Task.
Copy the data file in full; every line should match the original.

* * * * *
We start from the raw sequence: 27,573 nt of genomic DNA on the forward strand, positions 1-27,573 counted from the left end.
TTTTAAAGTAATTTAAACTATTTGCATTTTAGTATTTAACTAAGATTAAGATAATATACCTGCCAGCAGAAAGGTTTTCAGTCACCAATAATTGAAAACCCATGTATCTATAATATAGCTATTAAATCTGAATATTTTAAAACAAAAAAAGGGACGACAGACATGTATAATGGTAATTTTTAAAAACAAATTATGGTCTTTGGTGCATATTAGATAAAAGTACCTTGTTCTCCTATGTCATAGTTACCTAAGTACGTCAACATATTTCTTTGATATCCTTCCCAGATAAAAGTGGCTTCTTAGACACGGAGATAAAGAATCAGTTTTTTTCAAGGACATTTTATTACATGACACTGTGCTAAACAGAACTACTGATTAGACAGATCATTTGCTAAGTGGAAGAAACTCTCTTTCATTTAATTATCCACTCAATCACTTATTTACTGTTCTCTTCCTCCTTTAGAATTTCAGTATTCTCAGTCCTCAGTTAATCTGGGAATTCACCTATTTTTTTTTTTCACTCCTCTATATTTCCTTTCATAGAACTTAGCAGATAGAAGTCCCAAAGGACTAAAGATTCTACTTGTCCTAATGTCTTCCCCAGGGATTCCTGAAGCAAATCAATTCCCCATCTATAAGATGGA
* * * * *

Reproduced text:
We start from the raw sequence: 27,573 nt of genomic DNA on the forward strand, positions 1-27,573 counted from the left end.
TTTTAAAGTAATTTAAACTATTTGCATTTTAGTATTTAACTAAGATTAAGATAATATACCTGCCAGCAGAAAGGTTTTCAGTCACCAATAATTGAAAACCCATGTATCTATAATATAGCTATTAAATCTGAATATTTTAAAACAAAAAAAGGGACGACAGACATGTATAATGGTAATTTTTAAAAACAAATTATGGTCTTTGGTGCATATTAGATAAAAGTACCTTGTTCTCCTATGTCATAGTTACCTAAGTACGTCAACATATTTCTTTGATATCCTTCCCAGATAAAAGTGGCTTCTTAGACACGGAGATAAAGAATCAGTTTTTTTCAAGGACATTTTATTACATGACACTGTGCTAAACAGAACTACTGATTAGACAGATCATTTGCTAAGTGGAAGAAACTCTCTTTCATTTAATTATCCACTCAATCACTTATTTACTGTTCTCTTCCTCCTTTAGAATTTCAGTATTCTCAGTCCTCAGTTAATCTGGGAATTCACCTATTTTTTTTTTTCACTCCTCTATATTTCCTTTCATAGAACTTAGCAGATAGAAGTCCCAAAGGACTAAAGATTCTACTTGTCCTAATGTCTTCCCCAGGGATTCCTGAAGCAAATCAATTCCCCATCTATAAGATGGA